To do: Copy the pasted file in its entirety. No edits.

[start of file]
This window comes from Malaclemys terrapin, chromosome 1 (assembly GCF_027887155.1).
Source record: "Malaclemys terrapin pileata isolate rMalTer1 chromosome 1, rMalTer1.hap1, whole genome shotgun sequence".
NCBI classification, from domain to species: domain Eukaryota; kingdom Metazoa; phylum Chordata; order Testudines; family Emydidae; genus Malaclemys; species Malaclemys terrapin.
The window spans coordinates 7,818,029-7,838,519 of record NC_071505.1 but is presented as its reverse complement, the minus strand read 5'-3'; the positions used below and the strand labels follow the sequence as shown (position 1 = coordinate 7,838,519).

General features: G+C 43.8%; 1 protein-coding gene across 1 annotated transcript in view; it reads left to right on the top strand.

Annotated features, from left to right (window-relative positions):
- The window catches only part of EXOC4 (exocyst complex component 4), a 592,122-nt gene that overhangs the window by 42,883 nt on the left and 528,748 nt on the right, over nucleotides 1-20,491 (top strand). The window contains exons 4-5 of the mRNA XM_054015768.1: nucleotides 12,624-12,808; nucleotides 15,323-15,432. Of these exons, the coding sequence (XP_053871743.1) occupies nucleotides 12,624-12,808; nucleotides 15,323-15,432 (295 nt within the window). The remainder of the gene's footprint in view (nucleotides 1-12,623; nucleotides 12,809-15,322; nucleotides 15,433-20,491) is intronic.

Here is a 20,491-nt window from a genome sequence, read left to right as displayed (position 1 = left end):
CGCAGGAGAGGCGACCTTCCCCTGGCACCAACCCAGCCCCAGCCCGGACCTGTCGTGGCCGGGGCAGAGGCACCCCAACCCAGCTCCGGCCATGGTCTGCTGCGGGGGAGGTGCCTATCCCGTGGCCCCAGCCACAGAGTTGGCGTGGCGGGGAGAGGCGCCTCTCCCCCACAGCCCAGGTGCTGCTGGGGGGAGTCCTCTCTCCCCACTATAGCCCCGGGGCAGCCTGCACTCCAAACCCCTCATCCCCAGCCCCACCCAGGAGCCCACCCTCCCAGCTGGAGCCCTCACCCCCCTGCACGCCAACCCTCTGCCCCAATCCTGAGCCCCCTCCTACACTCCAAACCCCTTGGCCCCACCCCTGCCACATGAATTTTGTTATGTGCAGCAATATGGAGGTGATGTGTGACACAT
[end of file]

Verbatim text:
This window comes from Malaclemys terrapin, chromosome 1 (assembly GCF_027887155.1).
Source record: "Malaclemys terrapin pileata isolate rMalTer1 chromosome 1, rMalTer1.hap1, whole genome shotgun sequence".
NCBI classification, from domain to species: domain Eukaryota; kingdom Metazoa; phylum Chordata; order Testudines; family Emydidae; genus Malaclemys; species Malaclemys terrapin.
The window spans coordinates 7,818,029-7,838,519 of record NC_071505.1 but is presented as its reverse complement, the minus strand read 5'-3'; the positions used below and the strand labels follow the sequence as shown (position 1 = coordinate 7,838,519).

General features: G+C 43.8%; 1 protein-coding gene across 1 annotated transcript in view; it reads left to right on the top strand.

Annotated features, from left to right (window-relative positions):
- The window catches only part of EXOC4 (exocyst complex component 4), a 592,122-nt gene that overhangs the window by 42,883 nt on the left and 528,748 nt on the right, over nucleotides 1-20,491 (top strand). The window contains exons 4-5 of the mRNA XM_054015768.1: nucleotides 12,624-12,808; nucleotides 15,323-15,432. Of these exons, the coding sequence (XP_053871743.1) occupies nucleotides 12,624-12,808; nucleotides 15,323-15,432 (295 nt within the window). The remainder of the gene's footprint in view (nucleotides 1-12,623; nucleotides 12,809-15,322; nucleotides 15,433-20,491) is intronic.

Here is a 20,491-nt window from a genome sequence, read left to right as displayed (position 1 = left end):
CGCAGGAGAGGCGACCTTCCCCTGGCACCAACCCAGCCCCAGCCCGGACCTGTCGTGGCCGGGGCAGAGGCACCCCAACCCAGCTCCGGCCATGGTCTGCTGCGGGGGAGGTGCCTATCCCGTGGCCCCAGCCACAGAGTTGGCGTGGCGGGGAGAGGCGCCTCTCCCCCACAGCCCAGGTGCTGCTGGGGGGAGTCCTCTCTCCCCACTATAGCCCCGGGGCAGCCTGCACTCCAAACCCCTCATCCCCAGCCCCACCCAGGAGCCCACCCTCCCAGCTGGAGCCCTCACCCCCCTGCACGCCAACCCTCTGCCCCAATCCTGAGCCCCCTCCTACACTCCAAACCCCTTGGCCCCACCCCTGCCACATGAATTTTGTTATGTGCAGCAATATGGAGGTGATGTGTGACACAT